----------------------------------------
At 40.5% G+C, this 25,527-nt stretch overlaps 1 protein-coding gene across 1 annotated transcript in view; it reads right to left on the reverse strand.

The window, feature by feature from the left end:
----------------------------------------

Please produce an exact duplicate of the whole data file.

At 40.5% G+C, this 25,527-nt stretch overlaps 1 protein-coding gene across 1 annotated transcript in view; it reads right to left on the reverse strand.

The window, feature by feature from the left end: